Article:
Trump must learn about press free­dom


The White House was forced to eat hum­ble pie af­ter District Court Judge Ti­mothy Kelly or­dered it to re­in­state CNN re­porter Jim Acosta’s press cre­den­tials, but the pres­i­den­tial counter-at­tack was no sur­prise.

Fol­low­ing the Acosta con­tro­versy, the White House con­firmed a new rule for the press gallery: no fol­lowup ques­tions. Re­porters have now been told they must wait obe­di­ently for their ra­tion and not be so bold as to ask for more. In fact, each re­porter is re­quired to “phys­i­cally sur­ren­der” the mi­cro­phone af­ter his or her per­mit­ted ques­tion and al­low some­one else a turn. The only ex­cep­tions are when who­ever is run­ning the con­fer­ence - a White House Of­fi­cial or the Pres­i­dent him­self - specif­i­cally al­lows it.

Press free­dom, like free­dom of speech it­self, was never meant to be com­fort­able. Re­porters who dig in their toes and refuse to be si­lenced with a glib re­ply are do­ing their job the way it is sup­posed to be done - and the way their pub­lic ul­ti­mately de­mands.

The Amer­i­can Civil Lib­er­ties Union, out­raged by the new pro­ce­dure, com­mented that, “The White House be­longs to the peo­ple, not the Pres­i­dent, and the job of re­porters is to ask hard ques­tions, not to be po­lite.” Very true, and it is not just the pres­i­dent’s ac­com­mo­da­tion which be­longs to the peo­ple, but the pres­i­den­tial of­fice it­self.

Don­ald Trump is used to calling the shots, and he grap­ples with the irony that be­ing the­o­ret­i­cally the most pow­er­ful man in the world ac­tu­ally gives him less con­trol than he had as a busi­ness­man.

The White House may try to ra­tio­nal­ize this change by claim­ing it has been done sim­ply to pro­mote civil be­hav­iour (it has even called it a “deco­rum” rule) but this should fool no one. Ad­mit­tedly, dis­cus­sion can be messy, and it can be dif­fi­cult get­ting the bal­ance be­tween civ­i­lized ques­tion­ing and dis­or­der. Some ob­servers of the Acosta-Trump al­ter­ca­tion may have found the CNN re­porter too pushy. How­ever, Pres­i­dent Trump’s re­sponse was also im­po­lite.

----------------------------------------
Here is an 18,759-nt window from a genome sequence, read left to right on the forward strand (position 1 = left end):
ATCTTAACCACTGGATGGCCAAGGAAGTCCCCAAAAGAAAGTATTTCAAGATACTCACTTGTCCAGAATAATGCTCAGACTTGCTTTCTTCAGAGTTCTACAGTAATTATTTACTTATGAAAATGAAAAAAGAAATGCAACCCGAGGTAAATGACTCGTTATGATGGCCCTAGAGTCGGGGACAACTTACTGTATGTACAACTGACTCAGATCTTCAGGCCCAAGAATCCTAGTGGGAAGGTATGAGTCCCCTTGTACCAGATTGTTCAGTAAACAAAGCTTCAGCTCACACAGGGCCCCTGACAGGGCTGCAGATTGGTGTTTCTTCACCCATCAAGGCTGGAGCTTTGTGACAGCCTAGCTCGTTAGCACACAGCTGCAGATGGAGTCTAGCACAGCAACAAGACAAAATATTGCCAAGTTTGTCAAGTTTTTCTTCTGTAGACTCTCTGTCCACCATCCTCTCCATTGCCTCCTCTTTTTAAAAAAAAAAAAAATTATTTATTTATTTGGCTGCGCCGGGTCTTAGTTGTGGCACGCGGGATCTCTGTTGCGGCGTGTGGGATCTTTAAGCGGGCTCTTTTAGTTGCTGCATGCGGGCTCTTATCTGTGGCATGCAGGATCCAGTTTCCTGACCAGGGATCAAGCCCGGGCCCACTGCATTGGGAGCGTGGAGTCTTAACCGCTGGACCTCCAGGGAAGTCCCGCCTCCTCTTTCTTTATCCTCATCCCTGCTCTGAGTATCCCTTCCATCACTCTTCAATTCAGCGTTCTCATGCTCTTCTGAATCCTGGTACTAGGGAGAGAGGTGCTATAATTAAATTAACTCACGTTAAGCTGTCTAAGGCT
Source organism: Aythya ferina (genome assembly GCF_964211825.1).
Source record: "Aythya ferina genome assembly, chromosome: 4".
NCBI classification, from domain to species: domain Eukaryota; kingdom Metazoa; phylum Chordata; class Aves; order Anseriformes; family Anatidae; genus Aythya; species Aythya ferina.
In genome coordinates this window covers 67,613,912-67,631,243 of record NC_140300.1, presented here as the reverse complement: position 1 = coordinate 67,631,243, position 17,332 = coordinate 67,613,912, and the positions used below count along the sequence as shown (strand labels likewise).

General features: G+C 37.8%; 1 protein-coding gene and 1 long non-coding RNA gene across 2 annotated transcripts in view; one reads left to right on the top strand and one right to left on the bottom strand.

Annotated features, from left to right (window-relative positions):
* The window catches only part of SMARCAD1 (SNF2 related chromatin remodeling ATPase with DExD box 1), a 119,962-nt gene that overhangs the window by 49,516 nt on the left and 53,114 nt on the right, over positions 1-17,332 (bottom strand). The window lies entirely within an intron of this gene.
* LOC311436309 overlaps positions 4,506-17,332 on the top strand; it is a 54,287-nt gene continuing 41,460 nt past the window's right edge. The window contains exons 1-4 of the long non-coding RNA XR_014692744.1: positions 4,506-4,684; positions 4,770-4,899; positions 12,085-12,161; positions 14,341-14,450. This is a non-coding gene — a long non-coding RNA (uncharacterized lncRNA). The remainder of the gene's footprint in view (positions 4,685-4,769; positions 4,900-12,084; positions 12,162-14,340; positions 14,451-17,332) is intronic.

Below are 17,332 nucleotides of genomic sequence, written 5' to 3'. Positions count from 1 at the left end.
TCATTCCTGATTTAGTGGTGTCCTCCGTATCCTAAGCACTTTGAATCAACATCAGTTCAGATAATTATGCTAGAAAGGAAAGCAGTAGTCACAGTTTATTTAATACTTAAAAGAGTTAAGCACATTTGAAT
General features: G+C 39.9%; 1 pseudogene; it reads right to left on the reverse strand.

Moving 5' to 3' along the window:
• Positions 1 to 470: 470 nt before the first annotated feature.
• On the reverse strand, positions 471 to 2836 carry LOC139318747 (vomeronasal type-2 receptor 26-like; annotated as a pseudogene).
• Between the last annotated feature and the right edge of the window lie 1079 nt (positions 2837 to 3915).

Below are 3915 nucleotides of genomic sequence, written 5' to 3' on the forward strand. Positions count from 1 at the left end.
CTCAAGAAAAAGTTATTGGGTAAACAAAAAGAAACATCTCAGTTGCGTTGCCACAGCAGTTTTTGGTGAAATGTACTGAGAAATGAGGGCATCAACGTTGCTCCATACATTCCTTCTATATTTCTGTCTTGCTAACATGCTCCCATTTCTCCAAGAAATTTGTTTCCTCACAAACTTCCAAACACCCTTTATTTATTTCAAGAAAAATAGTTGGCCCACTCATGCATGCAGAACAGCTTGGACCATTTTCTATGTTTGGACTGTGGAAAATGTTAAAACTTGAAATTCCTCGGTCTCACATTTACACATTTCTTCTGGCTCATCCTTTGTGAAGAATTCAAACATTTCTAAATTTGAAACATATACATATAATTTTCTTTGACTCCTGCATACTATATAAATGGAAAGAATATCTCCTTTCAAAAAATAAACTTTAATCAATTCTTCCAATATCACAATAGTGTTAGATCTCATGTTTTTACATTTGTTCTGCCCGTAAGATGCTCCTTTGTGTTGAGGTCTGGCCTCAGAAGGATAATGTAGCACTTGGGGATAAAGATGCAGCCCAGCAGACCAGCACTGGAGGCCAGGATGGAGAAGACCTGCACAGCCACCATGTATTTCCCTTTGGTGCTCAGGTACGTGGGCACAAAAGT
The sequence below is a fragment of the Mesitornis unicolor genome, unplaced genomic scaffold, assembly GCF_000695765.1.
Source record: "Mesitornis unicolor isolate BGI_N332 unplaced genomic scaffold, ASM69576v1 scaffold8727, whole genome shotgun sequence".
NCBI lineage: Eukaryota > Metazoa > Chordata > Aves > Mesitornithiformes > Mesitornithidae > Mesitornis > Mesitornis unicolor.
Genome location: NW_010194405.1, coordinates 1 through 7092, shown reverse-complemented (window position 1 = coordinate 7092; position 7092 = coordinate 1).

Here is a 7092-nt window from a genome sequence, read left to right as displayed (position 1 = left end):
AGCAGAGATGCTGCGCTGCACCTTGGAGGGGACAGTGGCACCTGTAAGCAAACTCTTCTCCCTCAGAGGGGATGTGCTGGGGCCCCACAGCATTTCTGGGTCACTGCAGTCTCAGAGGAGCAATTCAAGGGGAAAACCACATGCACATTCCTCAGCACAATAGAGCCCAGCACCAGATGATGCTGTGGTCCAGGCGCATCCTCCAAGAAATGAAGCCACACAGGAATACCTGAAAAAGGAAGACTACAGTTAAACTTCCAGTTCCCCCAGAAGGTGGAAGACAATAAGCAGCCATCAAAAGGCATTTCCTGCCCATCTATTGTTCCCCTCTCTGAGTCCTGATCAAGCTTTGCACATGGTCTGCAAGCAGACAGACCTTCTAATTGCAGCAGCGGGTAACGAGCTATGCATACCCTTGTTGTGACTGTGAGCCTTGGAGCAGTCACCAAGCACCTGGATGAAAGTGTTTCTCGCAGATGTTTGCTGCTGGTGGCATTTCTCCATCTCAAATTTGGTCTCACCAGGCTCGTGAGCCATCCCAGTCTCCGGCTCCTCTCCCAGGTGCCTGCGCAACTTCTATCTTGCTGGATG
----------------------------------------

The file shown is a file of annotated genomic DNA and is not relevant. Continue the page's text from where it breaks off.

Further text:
This new mea­sure ap­pears to be a way of pre­vent­ing in­quis­i­tive re­porters from delv­ing into con­tro­ver­sial is­sues which may put the White House on the back foot, ex­pos­ing flawed pol­icy, ig­no­rance or even du­plic­ity. In other words, in­sist­ing on the open­ness and ac­count­abil­ity the sys­tem re­quires.

Last Tues­day, the White House held its first con­fer­ence since the at­tempt to sti­fle Acosta. The at­mos­phere was re­laxed, al­most as if both sides re­gret­ted the ear­lier skir­mish. Re­porters po­litely asked for fol­low-ups and press sec­re­tary Sarah Huck­abee San­ders granted them. Acosta him­self asked a ques­tion and dif­fi­dently added, “If I could ask a fol­lowup...” which was al­lowed.

This com­pli­ant at­mos­phere of­fers some hope that open­ness may re­turn, but only a faint glim­mer. Re­porters must not be cowed by re­stric­tions that make them feel like guilty school pupils al­lowed back into the class­room only if they can be­have.

The White House has no con­sti­tu­tional obli­ga­tion to host any re­porter, or even to hold press con­fer­ences at all. They oc­cur be­cause they have be­come es­tab­lished as a tra­di­tion, and dif­fi­cult ques­tions have be­come a part of that.

Free­dom of in­for­ma­tion prin­ci­ples are at stake here which lie at the heart of democ­racy. As Jef­fer­son once wrote, “Our lib­erty de­pends on the free­dom of the press, and that free­dom can­not be lim­ited with­out be­ing lost.”

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